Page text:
It was a typical morning, like any other in our household. My 5-year-old son had finished his breakfast while his twin 2-year-old sisters sat at the table doing what they usually do during meals—playing with their utensils, making faces at one another, and basically doing everything possible to avoid putting food directly into their mouths. I’m used to breakfast taking 45 minutes with this crew, so I’ve learned to tolerate the table-side antics. But what I don’t tolerate well is when my daughters decide to take their food and throw it wildly onto the floor once they no longer want to eat it.
That’s exactly what happened on this particular morning. But before I could muster a response, my son saw what happened and starting going off on a major rant that sounded too familiar.
“You girls!” he shouted. “I can’t stand your behavior anymore. We go through this every day and I just can’t take it anymore. I don’t know what on earth I’m going to do with you. You’re just terrible at the table. Terrible. TERRIBLE.”
By the time he finished, I was utterly speechless. Though he may have paraphrased just a bit, clearly, the bulk of his tirade came from me. I know I’ve uttered the “I don’t know what I’m going to do with you” bit on more occasions than I can count, and I’m certain I’ve used the word “terrible” more freely than I’d care to admit.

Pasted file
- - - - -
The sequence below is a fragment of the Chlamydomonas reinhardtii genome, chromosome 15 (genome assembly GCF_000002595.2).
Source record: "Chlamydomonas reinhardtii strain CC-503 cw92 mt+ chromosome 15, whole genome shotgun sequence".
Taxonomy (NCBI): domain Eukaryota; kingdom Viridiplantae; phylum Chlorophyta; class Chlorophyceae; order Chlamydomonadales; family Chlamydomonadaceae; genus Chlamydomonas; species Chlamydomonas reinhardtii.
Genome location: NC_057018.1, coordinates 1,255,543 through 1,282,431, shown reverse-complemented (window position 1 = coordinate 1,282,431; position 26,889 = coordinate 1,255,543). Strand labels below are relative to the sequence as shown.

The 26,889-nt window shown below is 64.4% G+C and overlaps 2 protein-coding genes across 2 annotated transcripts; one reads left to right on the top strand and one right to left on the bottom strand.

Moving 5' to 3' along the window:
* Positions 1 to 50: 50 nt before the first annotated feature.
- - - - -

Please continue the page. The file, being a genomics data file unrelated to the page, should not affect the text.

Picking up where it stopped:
But my son’s impromptu imitation got to me not just because of the words he said, but the tone he used. My son, who typically plays the role of loving, doting older brother (case in point: he calls his sisters “my girls”), had shouted at his sisters in a loud, menacing tone—a tone he only could’ve picked up from the person behind those usual rants.
And with that, came a painful reality check.
While I am mostly guilty of ranting during meal times, when my kids’ behavior was typically at its worst, I’d be lying if I were to say that those rants didn’t slip out on other occasions too—like when my daughters fought over the same toys, refused to clean up, or touched things they’re not supposed to.
Did those rants happen all the time? No. But clearly, they were happening often enough for my son to not only take notice, but spit back some of my key catchphrases verbatim.
And so that day I pledged to get better about watching my language and lowering my voice, for my daughters’ sake —but also for my son’s. Yes, having several young children act up at the same time can often push you over the edge, and I’m sure I’m not the only parent who’s lost her cool on more than one occasion.
But I really, really don’t want to turn into one of those parents who explodes the second her buttons are pushed, and so I’m working on being mindful of my reactions and controlling them.
I don’t expect my girls to learn table manners overnight, no matter how hard I try to teach them or plead with them not to throw their food—simultaneously—on the floor. But while I may not be able to immediately fix their behavior, I can begin by working on my own.